Everett Ortner passed away on Tuesday May 22, at the age of ninety two.
For many who live in Brooklyn, his name is synonymous with the gentrification of several burbs in and around the Park Slope area. Ortner and his wife, Evelyn, were fixtures in the social life of Brooklyn and were instrumental in revitalizing the community. In particular, they were well known for their efforts in preserving the brownstone homes of Brooklyn, reports the Park Slope Patch.
Ortner passed away without leaving any ascertainable descendants. What is known about his estate is that he owned a brownstone house which had substantially appreciated in value over the years.
In fact, his known asset is telling of the legacy he leaves behind. Ortner was behind the push to rejuvenate Brooklyn. Many attribute their millionaire status to him, claiming that he pushed them to buy a brownstone house back in the days when nobody wanted to purchase in Brooklyn.
Ortner's house was purchased in 1963 at the low price of $32,500. If anyone has tried to shop the real estate market for a Brooklyn brownstone now, a Zillow.com search would show that the value of a nineteenth century brownstone sits at over a million, if not several million.
While little is known about Ortner's estate plan, his house and its enormous appreciation lend themselves to an important estate planning question: Where does a house fit in when planning one's estate?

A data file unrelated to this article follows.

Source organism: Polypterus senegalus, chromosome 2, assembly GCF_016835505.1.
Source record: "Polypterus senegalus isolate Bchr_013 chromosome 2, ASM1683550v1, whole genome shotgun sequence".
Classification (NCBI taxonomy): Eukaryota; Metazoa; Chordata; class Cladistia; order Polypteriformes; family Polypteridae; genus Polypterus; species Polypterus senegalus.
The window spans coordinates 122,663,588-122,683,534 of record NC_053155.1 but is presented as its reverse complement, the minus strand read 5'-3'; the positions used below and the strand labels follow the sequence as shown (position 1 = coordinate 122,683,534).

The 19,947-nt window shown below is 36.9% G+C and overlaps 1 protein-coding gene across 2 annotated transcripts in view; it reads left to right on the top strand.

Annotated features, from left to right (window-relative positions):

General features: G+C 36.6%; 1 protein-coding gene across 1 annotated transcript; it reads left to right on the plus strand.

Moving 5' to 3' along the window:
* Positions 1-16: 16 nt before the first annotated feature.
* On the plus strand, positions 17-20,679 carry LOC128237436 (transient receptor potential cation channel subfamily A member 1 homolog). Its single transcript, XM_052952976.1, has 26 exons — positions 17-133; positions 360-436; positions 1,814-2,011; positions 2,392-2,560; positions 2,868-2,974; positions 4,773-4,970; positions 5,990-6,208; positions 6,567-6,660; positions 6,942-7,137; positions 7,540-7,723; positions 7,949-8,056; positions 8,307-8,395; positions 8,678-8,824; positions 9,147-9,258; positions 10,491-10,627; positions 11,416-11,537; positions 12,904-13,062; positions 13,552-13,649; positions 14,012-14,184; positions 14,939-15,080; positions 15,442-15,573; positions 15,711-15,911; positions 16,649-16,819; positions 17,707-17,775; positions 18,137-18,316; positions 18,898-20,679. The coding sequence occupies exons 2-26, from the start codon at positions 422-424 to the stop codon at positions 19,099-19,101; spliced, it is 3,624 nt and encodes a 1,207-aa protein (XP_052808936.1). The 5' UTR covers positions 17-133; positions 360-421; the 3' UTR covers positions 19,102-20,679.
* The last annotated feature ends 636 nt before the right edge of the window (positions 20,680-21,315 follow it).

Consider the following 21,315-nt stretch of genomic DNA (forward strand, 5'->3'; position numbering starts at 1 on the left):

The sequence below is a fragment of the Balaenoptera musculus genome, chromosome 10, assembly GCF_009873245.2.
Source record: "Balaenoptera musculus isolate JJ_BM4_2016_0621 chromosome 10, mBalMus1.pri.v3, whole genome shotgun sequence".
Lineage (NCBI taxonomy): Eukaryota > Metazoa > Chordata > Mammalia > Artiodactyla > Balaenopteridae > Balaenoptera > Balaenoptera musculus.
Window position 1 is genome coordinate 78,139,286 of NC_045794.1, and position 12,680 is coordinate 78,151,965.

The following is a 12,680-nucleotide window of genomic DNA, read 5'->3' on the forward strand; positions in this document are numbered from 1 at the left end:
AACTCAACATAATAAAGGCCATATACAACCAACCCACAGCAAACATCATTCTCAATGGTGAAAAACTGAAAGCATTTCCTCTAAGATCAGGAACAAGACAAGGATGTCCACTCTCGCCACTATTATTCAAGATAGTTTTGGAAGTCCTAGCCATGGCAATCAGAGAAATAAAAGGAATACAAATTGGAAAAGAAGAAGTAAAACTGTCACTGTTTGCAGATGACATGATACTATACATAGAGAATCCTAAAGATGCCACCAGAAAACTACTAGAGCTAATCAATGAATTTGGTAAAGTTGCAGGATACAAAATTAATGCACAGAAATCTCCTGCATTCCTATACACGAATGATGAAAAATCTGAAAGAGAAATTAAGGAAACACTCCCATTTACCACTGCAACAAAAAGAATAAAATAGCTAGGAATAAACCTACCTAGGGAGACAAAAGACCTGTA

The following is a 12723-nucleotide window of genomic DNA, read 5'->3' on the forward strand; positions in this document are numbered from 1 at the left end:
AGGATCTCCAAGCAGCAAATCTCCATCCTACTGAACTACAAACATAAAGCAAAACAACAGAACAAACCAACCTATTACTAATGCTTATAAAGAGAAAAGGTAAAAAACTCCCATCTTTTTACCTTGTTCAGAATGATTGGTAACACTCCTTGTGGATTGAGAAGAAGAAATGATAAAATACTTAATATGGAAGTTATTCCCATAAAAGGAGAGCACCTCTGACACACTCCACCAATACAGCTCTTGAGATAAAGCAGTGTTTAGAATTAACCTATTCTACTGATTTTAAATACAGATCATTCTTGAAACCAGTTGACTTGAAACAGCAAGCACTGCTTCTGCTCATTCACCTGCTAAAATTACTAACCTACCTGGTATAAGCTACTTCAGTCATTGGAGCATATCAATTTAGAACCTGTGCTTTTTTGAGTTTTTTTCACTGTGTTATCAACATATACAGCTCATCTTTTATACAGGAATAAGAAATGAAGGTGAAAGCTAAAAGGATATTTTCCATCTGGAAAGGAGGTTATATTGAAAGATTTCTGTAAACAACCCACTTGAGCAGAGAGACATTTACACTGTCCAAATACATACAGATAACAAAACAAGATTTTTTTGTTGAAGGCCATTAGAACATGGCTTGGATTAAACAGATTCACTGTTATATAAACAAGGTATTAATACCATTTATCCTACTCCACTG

Nobody can predict whether or not a house would appreciate in value, although many would generally assume that real estate prices rise in the long term. While Ortner and his wife likely did not know that they would die millionaires, it's not unforeseeable if you own real property.
And with that in mind, it's also a possibility that the value of your appreciated property could push your estate past the estate tax exemption amount. Which means that if you die in a year where the value of your estate is higher than the estate tax exemption amount, the IRS could take a chunk of your estate.
While many people place a home in a revocable living trust, such a trust might not shield the estate from estate tax, as the assets in the revocable trust are included in the probate estate of the decedent.
Many estate planners swear by qualified personal residence trusts. These trusts give one the right to live in their home for a certain number of years and then giving their home to another, with the value being reduced by the number of years that the original owner lived in it. The problem with these trusts is that if the original owner dies before the term of years is up, the house is counted in his probate estate.
In the case of Everett Ortner, giving away his home to charity wouldn't be a bad option. The house would need to be donated to a qualifying charity and given its historic nature, it may fit the description of qualified conservation property. The estate could take a fair market value deduction on the home and this would substantially decrease the estate's tax liability.
There are many ways to factor a house into an estate plan, but it's always wise to speak to an attorney.